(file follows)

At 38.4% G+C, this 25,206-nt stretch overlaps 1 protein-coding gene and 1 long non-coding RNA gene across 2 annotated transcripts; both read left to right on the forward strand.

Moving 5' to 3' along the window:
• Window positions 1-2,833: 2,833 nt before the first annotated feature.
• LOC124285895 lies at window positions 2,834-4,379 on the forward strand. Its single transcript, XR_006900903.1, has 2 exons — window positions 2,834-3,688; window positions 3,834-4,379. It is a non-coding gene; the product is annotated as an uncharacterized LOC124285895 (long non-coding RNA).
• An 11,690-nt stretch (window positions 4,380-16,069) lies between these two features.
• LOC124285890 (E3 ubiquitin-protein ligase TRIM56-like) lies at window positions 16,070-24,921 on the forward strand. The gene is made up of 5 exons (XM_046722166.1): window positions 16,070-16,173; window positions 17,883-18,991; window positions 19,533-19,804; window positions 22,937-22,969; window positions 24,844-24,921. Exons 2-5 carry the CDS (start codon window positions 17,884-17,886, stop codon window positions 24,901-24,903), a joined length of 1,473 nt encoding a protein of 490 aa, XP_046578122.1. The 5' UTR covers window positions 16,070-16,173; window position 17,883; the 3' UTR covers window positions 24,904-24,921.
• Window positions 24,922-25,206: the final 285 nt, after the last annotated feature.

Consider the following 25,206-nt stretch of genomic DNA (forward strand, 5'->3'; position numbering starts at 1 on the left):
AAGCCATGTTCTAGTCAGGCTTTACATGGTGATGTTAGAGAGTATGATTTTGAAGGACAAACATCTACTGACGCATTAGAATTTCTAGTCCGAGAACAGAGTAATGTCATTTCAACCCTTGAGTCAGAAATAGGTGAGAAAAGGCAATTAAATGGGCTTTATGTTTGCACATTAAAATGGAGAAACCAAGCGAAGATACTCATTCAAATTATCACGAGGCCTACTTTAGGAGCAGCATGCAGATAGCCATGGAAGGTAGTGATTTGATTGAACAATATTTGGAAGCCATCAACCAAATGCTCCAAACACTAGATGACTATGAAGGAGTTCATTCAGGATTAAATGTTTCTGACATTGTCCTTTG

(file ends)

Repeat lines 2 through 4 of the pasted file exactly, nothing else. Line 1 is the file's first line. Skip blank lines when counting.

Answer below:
Moving 5' to 3' along the window:
• Window positions 1-2,833: 2,833 nt before the first annotated feature.
• LOC124285895 lies at window positions 2,834-4,379 on the forward strand. Its single transcript, XR_006900903.1, has 2 exons — window positions 2,834-3,688; window positions 3,834-4,379. It is a non-coding gene; the product is annotated as an uncharacterized LOC124285895 (long non-coding RNA).